My boom box teetered on the limestone boulder next to the pigpen. Cousin Libby put it there, unconcerned by my catch of breath when metal scraped rock. The boombox, my only birthday present when I turned thirteen last week, was now scarred by scratches.
“Why didn’t you put it on the grass?” I asked before I saw the puddle beside the boulder, a spray of rust-colored dots on the dirt.
“So that’s what all that ruckus was about.” Libby skimmed her pinky over the surface of the puddle, then tried to trace a heart on the faded wooden plank of the pigpen. But she only had enough on her pinky to draw a backwards question mark.
From the other side of the pond, a holler, a girl waving with one hand, shielding her eyes from the afternoon sun with the other. A boy slouched in her shadow. Libby waved back. She hit play on the boom box. A howl escaped from the speakers, so different from my Michael Jackson tapes that I worried the scratchy voice would infect Michael’s smooth croon. Libby’s cassette case had an electrified man on it, his hands were wire tentacles. She hated Michael Jackson. In her room, she had ripped my tape from the deck and tossed it onto her bed.
“He’s a wuss,” she sneered. “And he’s—” She stopped herself, narrowing her brown eyes. “Never mind.”
The pigpen sat next to a pond on the farm neighboring my grandma’s property. “Not much of a farm,” my mom corrected when I called it that. I never saw the people who lived on the not-farm, wondered if they watched us feed scraps to their pigs and skip stones in their pond. My grandma’s land was twenty acres of forest, slashed with an apple orchard, and her house nestled in a clearing that reminded me of a shaved spot on a dog. The girl across the pond yelped, pumped her fist in salute before she and the boy in her shadow sauntered around the pond. The girl was lean and tall, the opposite of Libby who spilled in rolls out of her faded jeans and flowered peasant blouse. The girl’s blonde hair fell in a Dorothy Hamill curtain over her ears while Libby pulled her scraggly brown hair into a ponytail, which left a halo of frizz around her face.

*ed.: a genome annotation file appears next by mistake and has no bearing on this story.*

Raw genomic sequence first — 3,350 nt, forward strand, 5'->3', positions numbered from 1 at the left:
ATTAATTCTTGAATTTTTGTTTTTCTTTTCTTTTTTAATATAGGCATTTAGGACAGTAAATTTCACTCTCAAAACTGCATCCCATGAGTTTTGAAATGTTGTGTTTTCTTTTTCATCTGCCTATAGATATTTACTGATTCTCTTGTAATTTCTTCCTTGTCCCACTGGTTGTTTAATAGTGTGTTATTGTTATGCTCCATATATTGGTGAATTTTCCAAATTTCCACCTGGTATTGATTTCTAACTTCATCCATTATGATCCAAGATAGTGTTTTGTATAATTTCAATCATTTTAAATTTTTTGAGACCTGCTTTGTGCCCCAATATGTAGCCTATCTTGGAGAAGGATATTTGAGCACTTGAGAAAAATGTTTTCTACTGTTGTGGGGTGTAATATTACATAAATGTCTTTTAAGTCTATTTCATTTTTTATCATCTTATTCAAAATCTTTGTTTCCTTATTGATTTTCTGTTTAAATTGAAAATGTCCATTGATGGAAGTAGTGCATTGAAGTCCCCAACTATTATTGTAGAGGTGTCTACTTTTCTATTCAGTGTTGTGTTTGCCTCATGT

“Why’d you bring her?” The girl asked.
“Had to. She’d rat me out. Delle would kill me.”
Libby called her grandmother, our grandmother, Delle. She had lived with Delle full-time since I could remember. I used to think Delle was Libby’s mom until Libby corrected me.
“Duh. She’s my grandmother, just like you,” she had said.
More evidence to add to Libby’s stockpile that I was hopeless, dumb, more naïve than our three-year separation in age would indicate.
I asked my mom why Libby and my uncle lived with my grandma in her cigarette smoke-choked one-story house. My mom’s voice dropped to a whisper. “Her mom’s sick. She doesn’t live here anymore. You don’t mention it to Libby, you hear?” When we visited Delle, my mom sprouted a southern accent, peppered with “I reckon so” and “Ain’t that something.” When returned home to our cookie cutter suburban bi-level, Mom’s accent flaked away like Delle’s red lipstick. The smell of Delle’s smoke clung to me for days, souring on my t-shirts and jeans until my mom jammed my clothes into her hamper and erased the evidence with Downy.
This weekend Mom had dropped me and my new boom box at Delle’s, chirping about a “romantic getaway” while my dad slumped against our minivan parked in the gravel driveway, his hands buried in the pockets of his khaki pants.
As soon as my parent’s car turned back down the gravel driveway, Libby squirreled me away to her room and made me play Ouija Board. Our fingers grazing the plastic planchette, she asked, “When will Heather get kissed?”